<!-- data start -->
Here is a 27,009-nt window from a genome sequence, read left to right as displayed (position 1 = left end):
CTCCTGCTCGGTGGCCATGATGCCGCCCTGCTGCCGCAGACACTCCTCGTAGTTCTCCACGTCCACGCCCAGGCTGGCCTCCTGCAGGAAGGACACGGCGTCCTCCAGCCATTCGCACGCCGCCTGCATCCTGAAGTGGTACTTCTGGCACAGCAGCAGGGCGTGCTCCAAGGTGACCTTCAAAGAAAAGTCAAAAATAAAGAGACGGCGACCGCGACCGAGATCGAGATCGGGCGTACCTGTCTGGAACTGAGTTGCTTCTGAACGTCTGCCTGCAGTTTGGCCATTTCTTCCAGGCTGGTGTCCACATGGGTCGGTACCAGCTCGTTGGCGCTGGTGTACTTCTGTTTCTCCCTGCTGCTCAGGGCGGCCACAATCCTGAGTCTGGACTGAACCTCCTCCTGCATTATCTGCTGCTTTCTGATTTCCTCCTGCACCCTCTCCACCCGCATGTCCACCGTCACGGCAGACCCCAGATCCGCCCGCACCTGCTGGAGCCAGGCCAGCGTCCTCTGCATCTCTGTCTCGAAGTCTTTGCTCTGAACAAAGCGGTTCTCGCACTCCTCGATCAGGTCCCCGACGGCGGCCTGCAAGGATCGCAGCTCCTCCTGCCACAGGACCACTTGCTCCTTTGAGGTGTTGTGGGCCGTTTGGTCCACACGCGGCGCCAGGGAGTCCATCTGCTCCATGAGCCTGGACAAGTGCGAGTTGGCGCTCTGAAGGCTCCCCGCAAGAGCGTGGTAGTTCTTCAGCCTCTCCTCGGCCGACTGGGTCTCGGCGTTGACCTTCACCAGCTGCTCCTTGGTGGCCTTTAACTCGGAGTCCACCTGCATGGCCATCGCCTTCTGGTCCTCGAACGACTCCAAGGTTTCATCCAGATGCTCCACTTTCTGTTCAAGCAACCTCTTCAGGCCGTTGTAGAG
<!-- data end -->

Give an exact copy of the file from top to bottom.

Here is a 27,009-nt window from a genome sequence, read left to right as displayed (position 1 = left end):
CTCCTGCTCGGTGGCCATGATGCCGCCCTGCTGCCGCAGACACTCCTCGTAGTTCTCCACGTCCACGCCCAGGCTGGCCTCCTGCAGGAAGGACACGGCGTCCTCCAGCCATTCGCACGCCGCCTGCATCCTGAAGTGGTACTTCTGGCACAGCAGCAGGGCGTGCTCCAAGGTGACCTTCAAAGAAAAGTCAAAAATAAAGAGACGGCGACCGCGACCGAGATCGAGATCGGGCGTACCTGTCTGGAACTGAGTTGCTTCTGAACGTCTGCCTGCAGTTTGGCCATTTCTTCCAGGCTGGTGTCCACATGGGTCGGTACCAGCTCGTTGGCGCTGGTGTACTTCTGTTTCTCCCTGCTGCTCAGGGCGGCCACAATCCTGAGTCTGGACTGAACCTCCTCCTGCATTATCTGCTGCTTTCTGATTTCCTCCTGCACCCTCTCCACCCGCATGTCCACCGTCACGGCAGACCCCAGATCCGCCCGCACCTGCTGGAGCCAGGCCAGCGTCCTCTGCATCTCTGTCTCGAAGTCTTTGCTCTGAACAAAGCGGTTCTCGCACTCCTCGATCAGGTCCCCGACGGCGGCCTGCAAGGATCGCAGCTCCTCCTGCCACAGGACCACTTGCTCCTTTGAGGTGTTGTGGGCCGTTTGGTCCACACGCGGCGCCAGGGAGTCCATCTGCTCCATGAGCCTGGACAAGTGCGAGTTGGCGCTCTGAAGGCTCCCCGCAAGAGCGTGGTAGTTCTTCAGCCTCTCCTCGGCCGACTGGGTCTCGGCGTTGACCTTCACCAGCTGCTCCTTGGTGGCCTTTAACTCGGAGTCCACCTGCATGGCCATCGCCTTCTGGTCCTCGAACGACTCCAAGGTTTCATCCAGATGCTCCACTTTCTGTTCAAGCAACCTCTTCAGGCCGTTGTAGAG